Europe is restoring funding to Greece after the parliament in Athens approved a package of tough austerity measures demanded by creditors.
The European Central Bank increased emergency funding for Greek lenders, although capital controls will have to remain in place to avoid a run on the banks when they reopen on Monday, Reuters reported.
European Union finance ministers also approved 7 billion euros (US$7.6 billion) in bridge loans to keep Greece afloat, allowing it to make a bond payment to the ECB next Monday and clear its arrears with the International Monetary Fund, the news agency said.
The loans were to be finalized on Friday provided Germany’s parliament approves a Berlin government request to open talks on a three-year bailout program — Greece’s third in the past five years — worth up to 86 billion euros.
The twin lifelines were a reward for Greek Prime Minister Alexis Tsipras after he won the backing of parliament in the early hours of Thursday for the tough reform measures demanded by creditors led by Germany.
Tsipras was left weakened by a revolt in his left-wing Syriza party, who voted against the measures, forcing him to rely on opposition votes to pass the package. He is expected to reshuffle his cabinet to replace four ministers and deputy ministers who rebelled.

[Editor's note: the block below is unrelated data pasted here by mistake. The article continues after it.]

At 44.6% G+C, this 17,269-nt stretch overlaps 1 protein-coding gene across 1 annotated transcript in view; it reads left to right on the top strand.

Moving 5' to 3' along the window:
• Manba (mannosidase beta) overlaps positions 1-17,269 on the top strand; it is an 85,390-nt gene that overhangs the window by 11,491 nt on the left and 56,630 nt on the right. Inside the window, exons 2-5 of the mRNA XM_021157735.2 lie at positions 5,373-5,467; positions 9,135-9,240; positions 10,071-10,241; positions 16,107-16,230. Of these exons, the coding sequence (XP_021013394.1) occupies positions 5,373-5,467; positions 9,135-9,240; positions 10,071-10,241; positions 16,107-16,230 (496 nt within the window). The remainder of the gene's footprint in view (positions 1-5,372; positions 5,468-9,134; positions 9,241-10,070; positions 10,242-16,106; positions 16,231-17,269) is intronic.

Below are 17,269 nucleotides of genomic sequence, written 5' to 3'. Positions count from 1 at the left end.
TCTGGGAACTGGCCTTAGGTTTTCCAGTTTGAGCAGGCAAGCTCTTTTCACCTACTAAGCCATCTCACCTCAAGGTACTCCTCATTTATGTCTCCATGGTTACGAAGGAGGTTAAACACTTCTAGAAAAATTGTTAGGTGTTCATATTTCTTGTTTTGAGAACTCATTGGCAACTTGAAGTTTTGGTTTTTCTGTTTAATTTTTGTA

Interior Minister Nikos Voutsis said a snap election could be held in September or October, “depending on developments”.
German Finance Minister Wolfgang Schaeuble, one of Greece’s sternest critics, questioned whether Athens would ever get a third bailout, even after the parliamentary vote.
He suggested its financing needs were spiraling and a debt “haircut” or write-off — outside the eurozone — might be a better solution.
All 28 EU countries are expected to contribute to the bridge loan, despite reluctance of non-euro members such as Britain and the Czech Republic, after a compromise was found to use eurozone funds to guarantee their contributions.
Britain accepted the deal after receiving what its finance minister, George Osborne, said was a legally binding deal to protect any British money used in the loan.
The Greek parliament comfortably approved the agreement Tsipras struck on Monday with the eurozone that demands austerity measures and economic reforms tougher than those rejected by voters in a July 5 referendum.
Some of the main measures, including an increase in value-added tax, take effect immediately, although it will be extended to hotels in October after peak tourist season.
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